Authors, showrunners, directors and horrible people. They kill characters we love constantly, just to make us feel emotions, or they give us awesome characters and then plan to get rid of them for no reason! Luckily, sometimes fans can come together and keep these bastards from destroying the fictional people we love — here are some of those times.
1) Agent Coulson, Avengers
Despite Joss Whedon's love of killing off beloved characters, it was actually Marvel Studios president Kevin Feige who ordered Agent Phil Coulson's death in Avengers, giving the movie the tragic heft he thought it needed. When Avengers came out in May 2012, there were no concrete plans to bring him back, and Agents of SHIELD was only a glimmer in Feige's eye. Even when the SHIELD pilot was ordered, there was no guarantee than Coulson would return… until actor Clark Gregg announced it in October 2012. If you don't think the fans had anything to do with this decision, you're crazy.
2) Goku, Dragonball Z
When Goku sacrificed himself to defeat Cell and save the earth (thus dying a second time), Dragonball author Akira Toriyama didn't just want to leave Goku dead, he wanted to quit making the manga entirely. But since the anthology Dragonball was in was selling a record-breaking six million copies per week, and the Dragonball Z anime had similarly insane ratings, Toriyama's editors convinced him to keep going. Toriyama wanted to refocus the manga on Goku's son Gohan, but eventually fan pressure led to Goku returning… even though he was still dead for a while (you can tell by the halo he was sporting at the time).
3) Sherlock Holmes
The first and perhaps most famous fan resurrection of all time, author Sir Arthur Conan Doyle was sick and tired of writing his immensely popular Sherlock Holmes tales, and thus devised a way to give the detective a proper send-off. Doyle invented an arch-nemesis for Holmes, and had the two apparently falling off a cliff at the Reichenbach Falls in Switzerland (Watson didn't witness this himself) in "The Final Problem," published in December of 1893. Doyle managed to weather the public pressure to bring back the character for 11 long years — although he did try to sate the public with The Hound of the Baskervilles, set prior to "The Final Problem," in 1902 — until resurrecting the character fully in "The Adventure of the Empty House" in 1903.
4) Spike, Buffy the Vampire Slayer
Pretty much everyone on Buffy the Vampire Slayer and Angel was supposed to die at one point or another, some of them set to return, and some supposed to stay dead. For instance, Angel was supposed to die permanently in the season 2 finale until The WB wanted a Buffy spin-off, which led to Whedon brining back the character for season three in order to prep the character for his own series. But Spike was the one actually saved by the fans; he was originally supposed to die in his fifth episode — "What's My Line, Part Two" — but the character was such an instant hit with fans that the character was spared.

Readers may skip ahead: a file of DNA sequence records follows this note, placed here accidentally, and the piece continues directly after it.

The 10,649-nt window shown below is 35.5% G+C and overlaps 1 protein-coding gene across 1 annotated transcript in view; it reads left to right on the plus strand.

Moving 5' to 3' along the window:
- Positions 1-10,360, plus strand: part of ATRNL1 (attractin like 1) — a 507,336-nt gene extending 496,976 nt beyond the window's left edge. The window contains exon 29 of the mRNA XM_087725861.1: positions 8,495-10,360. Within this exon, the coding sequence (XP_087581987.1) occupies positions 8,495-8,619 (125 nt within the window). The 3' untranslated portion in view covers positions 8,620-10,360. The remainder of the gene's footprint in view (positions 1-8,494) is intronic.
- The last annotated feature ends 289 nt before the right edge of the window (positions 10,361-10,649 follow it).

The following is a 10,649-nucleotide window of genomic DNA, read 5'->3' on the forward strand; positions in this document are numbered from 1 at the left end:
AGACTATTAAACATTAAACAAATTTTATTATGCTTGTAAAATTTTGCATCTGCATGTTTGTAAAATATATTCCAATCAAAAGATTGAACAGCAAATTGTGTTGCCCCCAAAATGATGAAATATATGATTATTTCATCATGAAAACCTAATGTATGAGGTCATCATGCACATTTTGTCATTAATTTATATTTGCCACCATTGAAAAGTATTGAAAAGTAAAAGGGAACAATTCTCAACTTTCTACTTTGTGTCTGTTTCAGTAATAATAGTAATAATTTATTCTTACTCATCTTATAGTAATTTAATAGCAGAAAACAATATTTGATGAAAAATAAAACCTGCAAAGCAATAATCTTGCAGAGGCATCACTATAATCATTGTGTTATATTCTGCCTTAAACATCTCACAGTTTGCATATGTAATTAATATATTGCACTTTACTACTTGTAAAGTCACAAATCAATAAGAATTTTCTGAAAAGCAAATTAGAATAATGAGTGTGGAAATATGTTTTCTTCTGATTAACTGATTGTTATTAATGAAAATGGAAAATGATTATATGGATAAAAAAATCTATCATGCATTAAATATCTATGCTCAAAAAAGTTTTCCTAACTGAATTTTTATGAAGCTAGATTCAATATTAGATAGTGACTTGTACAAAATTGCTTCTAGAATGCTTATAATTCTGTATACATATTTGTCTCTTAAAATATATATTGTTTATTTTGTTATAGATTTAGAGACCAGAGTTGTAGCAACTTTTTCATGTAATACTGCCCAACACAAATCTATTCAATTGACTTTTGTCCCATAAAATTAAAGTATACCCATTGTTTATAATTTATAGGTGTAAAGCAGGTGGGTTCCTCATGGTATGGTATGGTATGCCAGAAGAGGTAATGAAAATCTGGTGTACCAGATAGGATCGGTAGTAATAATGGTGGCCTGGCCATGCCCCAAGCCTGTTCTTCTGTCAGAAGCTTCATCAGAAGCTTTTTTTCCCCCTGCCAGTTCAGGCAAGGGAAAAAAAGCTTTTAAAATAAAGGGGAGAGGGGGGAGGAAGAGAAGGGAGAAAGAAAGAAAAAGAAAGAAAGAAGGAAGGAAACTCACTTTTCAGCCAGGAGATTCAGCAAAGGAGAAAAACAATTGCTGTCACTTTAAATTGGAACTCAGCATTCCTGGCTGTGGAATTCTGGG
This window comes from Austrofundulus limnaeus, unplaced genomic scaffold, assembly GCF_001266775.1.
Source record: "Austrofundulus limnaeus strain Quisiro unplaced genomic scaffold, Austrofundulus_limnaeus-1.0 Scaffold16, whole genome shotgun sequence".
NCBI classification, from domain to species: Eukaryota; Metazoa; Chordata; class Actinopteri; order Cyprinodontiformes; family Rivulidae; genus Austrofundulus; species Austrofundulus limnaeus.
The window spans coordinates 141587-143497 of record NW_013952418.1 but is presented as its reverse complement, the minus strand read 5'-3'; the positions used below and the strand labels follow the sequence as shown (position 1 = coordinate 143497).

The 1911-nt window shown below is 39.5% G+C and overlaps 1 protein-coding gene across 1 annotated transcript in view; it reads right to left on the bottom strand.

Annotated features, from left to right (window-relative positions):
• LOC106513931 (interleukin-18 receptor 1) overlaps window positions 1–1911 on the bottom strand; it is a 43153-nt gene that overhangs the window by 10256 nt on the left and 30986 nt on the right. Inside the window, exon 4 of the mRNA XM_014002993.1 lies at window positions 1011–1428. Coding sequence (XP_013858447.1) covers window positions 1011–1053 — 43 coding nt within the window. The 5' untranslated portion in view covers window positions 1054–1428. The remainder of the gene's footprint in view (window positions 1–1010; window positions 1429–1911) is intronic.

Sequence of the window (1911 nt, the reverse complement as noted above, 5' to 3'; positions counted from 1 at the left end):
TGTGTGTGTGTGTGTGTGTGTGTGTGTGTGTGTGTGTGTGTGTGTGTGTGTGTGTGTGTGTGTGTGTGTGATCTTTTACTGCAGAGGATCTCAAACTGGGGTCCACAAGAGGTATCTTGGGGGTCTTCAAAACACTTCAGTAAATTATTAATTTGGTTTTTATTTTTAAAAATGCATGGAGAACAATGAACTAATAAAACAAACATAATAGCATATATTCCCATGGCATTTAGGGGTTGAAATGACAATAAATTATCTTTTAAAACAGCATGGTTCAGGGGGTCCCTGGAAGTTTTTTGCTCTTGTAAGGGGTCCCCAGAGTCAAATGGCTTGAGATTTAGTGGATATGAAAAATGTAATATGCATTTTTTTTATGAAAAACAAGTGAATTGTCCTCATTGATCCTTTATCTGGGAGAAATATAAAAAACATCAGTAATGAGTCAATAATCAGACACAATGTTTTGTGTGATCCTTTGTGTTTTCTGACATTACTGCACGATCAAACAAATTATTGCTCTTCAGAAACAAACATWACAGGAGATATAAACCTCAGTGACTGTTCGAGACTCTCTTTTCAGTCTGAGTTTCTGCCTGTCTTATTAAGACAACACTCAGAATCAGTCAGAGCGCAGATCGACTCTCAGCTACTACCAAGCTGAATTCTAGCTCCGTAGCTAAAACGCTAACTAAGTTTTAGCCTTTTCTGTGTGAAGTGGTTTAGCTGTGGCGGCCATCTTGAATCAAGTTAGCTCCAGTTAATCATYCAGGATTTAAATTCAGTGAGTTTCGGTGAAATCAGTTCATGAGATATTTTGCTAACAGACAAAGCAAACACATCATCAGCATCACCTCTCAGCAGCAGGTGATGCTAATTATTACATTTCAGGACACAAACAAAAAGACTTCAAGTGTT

5) Tommy, Power Rangers
With Green Ranger Tommy Oliver was depowered in the middle of Mighty Morphin Power Rangers season 2, he left as he could no longer be an effective Power Ranger. Shortly after his disappearance, Zordon announces he's making an all-new and unfortunately named White Power Ranger, who turns out to be... Tommy! The role of the White Ranger was supposed to go to an actor named Brad Hawkins, but Tommy's actor Jason David Frank was such a hit with the show's audience the producers wanted to keep him around. Frank and Oliver have been constantly returning to the Power Rangers universe ever since.
6) Castiel, Supernatural
Actor Misha Collins was only hired to do six episodes of Supernatural as Castiel, an angel who comes to earth to help the Winchester brothers in their battle against the demons of the world. Originally, Castiel was supposed to die in the fourth season episode "Heaven and Hell," and Anna was supposed to guide Dean through the oncoming apocalypse. But of course the character was an instant hit, stuck around, and Collins was promoted to season regular in seasons 5 and six. Of course, Collins becomes a guest-star for season 7, dying in episode two. Executive producer Sera Gamble quickly revealed that they did indeed plan on bringing Castiel back to the show in some form eventually, and Castiel can thank the fans for that, too.
7) Optimus Prime, Transformers
The death of Optimus Prime in 1986's Transformers: The Movie was mandated by corporate greed, as toymaker Hasbro wanted kids to buy more toys, and they thought (justifiably) that giving the Autobots new characters and a new leader would facilitate that. What they didn't expect, though, was a legion of traumatized kids whose first experience with death was of their favorite cartoon character. Hasbro resurrected Optimus in 1988. Whether it was because of the actual tears of children or just another naked attempt to sell some more toys, the fans were still technically the reason he came back.